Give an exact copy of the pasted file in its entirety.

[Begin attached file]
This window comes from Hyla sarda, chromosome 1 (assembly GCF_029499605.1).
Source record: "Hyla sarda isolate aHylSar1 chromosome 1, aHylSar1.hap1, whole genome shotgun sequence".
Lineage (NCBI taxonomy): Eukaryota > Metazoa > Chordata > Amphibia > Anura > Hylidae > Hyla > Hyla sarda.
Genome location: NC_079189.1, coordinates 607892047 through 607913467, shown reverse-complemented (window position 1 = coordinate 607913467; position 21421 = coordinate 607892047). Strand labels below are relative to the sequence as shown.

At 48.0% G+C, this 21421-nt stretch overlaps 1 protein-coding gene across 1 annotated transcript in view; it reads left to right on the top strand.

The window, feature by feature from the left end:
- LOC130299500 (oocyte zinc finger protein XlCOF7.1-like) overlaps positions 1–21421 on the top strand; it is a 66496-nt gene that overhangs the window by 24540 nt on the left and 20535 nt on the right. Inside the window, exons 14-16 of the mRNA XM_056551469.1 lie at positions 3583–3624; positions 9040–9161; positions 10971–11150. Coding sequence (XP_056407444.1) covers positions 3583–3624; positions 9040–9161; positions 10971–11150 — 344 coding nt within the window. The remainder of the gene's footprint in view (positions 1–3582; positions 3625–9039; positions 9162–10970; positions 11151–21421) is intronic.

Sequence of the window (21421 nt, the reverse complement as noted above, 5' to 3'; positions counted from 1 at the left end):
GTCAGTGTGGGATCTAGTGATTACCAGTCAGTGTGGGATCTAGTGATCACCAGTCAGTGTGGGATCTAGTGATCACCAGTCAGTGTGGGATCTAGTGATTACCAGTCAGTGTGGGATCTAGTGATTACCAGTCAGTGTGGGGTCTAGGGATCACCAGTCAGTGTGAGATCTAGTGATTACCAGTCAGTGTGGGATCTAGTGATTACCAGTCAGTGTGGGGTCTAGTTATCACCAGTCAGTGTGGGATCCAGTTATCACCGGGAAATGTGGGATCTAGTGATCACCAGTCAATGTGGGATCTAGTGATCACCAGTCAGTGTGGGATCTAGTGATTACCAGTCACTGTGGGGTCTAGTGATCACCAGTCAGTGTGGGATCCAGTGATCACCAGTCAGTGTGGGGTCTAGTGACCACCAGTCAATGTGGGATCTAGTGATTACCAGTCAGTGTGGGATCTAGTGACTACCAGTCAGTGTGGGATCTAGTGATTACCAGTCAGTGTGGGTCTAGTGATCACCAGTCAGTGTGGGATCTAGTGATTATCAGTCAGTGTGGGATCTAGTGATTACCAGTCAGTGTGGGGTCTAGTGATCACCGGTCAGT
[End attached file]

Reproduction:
This window comes from Hyla sarda, chromosome 1 (assembly GCF_029499605.1).
Source record: "Hyla sarda isolate aHylSar1 chromosome 1, aHylSar1.hap1, whole genome shotgun sequence".
Lineage (NCBI taxonomy): Eukaryota > Metazoa > Chordata > Amphibia > Anura > Hylidae > Hyla > Hyla sarda.
Genome location: NC_079189.1, coordinates 607892047 through 607913467, shown reverse-complemented (window position 1 = coordinate 607913467; position 21421 = coordinate 607892047). Strand labels below are relative to the sequence as shown.

At 48.0% G+C, this 21421-nt stretch overlaps 1 protein-coding gene across 1 annotated transcript in view; it reads left to right on the top strand.

The window, feature by feature from the left end:
- LOC130299500 (oocyte zinc finger protein XlCOF7.1-like) overlaps positions 1–21421 on the top strand; it is a 66496-nt gene that overhangs the window by 24540 nt on the left and 20535 nt on the right. Inside the window, exons 14-16 of the mRNA XM_056551469.1 lie at positions 3583–3624; positions 9040–9161; positions 10971–11150. Coding sequence (XP_056407444.1) covers positions 3583–3624; positions 9040–9161; positions 10971–11150 — 344 coding nt within the window. The remainder of the gene's footprint in view (positions 1–3582; positions 3625–9039; positions 9162–10970; positions 11151–21421) is intronic.

Sequence of the window (21421 nt, the reverse complement as noted above, 5' to 3'; positions counted from 1 at the left end):
GTCAGTGTGGGATCTAGTGATTACCAGTCAGTGTGGGATCTAGTGATCACCAGTCAGTGTGGGATCTAGTGATCACCAGTCAGTGTGGGATCTAGTGATTACCAGTCAGTGTGGGATCTAGTGATTACCAGTCAGTGTGGGGTCTAGGGATCACCAGTCAGTGTGAGATCTAGTGATTACCAGTCAGTGTGGGATCTAGTGATTACCAGTCAGTGTGGGGTCTAGTTATCACCAGTCAGTGTGGGATCCAGTTATCACCGGGAAATGTGGGATCTAGTGATCACCAGTCAATGTGGGATCTAGTGATCACCAGTCAGTGTGGGATCTAGTGATTACCAGTCACTGTGGGGTCTAGTGATCACCAGTCAGTGTGGGATCCAGTGATCACCAGTCAGTGTGGGGTCTAGTGACCACCAGTCAATGTGGGATCTAGTGATTACCAGTCAGTGTGGGATCTAGTGACTACCAGTCAGTGTGGGATCTAGTGATTACCAGTCAGTGTGGGTCTAGTGATCACCAGTCAGTGTGGGATCTAGTGATTATCAGTCAGTGTGGGATCTAGTGATTACCAGTCAGTGTGGGGTCTAGTGATCACCGGTCAGT